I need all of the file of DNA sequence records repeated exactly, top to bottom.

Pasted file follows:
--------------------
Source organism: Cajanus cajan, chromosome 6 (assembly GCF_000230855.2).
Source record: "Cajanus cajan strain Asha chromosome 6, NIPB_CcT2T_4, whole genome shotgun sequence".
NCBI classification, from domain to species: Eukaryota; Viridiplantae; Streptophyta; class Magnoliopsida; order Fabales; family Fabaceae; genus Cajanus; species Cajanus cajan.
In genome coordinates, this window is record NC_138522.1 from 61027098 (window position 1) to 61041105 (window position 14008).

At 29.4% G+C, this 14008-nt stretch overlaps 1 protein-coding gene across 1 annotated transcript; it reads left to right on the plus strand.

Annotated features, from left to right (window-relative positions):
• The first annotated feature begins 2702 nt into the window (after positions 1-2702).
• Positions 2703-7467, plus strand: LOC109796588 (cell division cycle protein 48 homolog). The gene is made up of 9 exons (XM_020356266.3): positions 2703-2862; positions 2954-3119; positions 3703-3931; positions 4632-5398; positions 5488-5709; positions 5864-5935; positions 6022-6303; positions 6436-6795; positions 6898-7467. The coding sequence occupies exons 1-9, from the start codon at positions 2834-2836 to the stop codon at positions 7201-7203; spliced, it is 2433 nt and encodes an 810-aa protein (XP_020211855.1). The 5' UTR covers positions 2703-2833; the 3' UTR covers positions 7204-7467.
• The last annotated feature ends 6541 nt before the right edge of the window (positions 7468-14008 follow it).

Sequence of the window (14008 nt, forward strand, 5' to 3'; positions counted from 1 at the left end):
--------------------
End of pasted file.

Source organism: Cajanus cajan, chromosome 6 (assembly GCF_000230855.2).
Source record: "Cajanus cajan strain Asha chromosome 6, NIPB_CcT2T_4, whole genome shotgun sequence".
NCBI classification, from domain to species: Eukaryota; Viridiplantae; Streptophyta; class Magnoliopsida; order Fabales; family Fabaceae; genus Cajanus; species Cajanus cajan.
In genome coordinates, this window is record NC_138522.1 from 61027098 (window position 1) to 61041105 (window position 14008).

At 29.4% G+C, this 14008-nt stretch overlaps 1 protein-coding gene across 1 annotated transcript; it reads left to right on the plus strand.

Annotated features, from left to right (window-relative positions):
• The first annotated feature begins 2702 nt into the window (after positions 1-2702).
• Positions 2703-7467, plus strand: LOC109796588 (cell division cycle protein 48 homolog). The gene is made up of 9 exons (XM_020356266.3): positions 2703-2862; positions 2954-3119; positions 3703-3931; positions 4632-5398; positions 5488-5709; positions 5864-5935; positions 6022-6303; positions 6436-6795; positions 6898-7467. The coding sequence occupies exons 1-9, from the start codon at positions 2834-2836 to the stop codon at positions 7201-7203; spliced, it is 2433 nt and encodes an 810-aa protein (XP_020211855.1). The 5' UTR covers positions 2703-2833; the 3' UTR covers positions 7204-7467.
• The last annotated feature ends 6541 nt before the right edge of the window (positions 7468-14008 follow it).

Sequence of the window (14008 nt, forward strand, 5' to 3'; positions counted from 1 at the left end):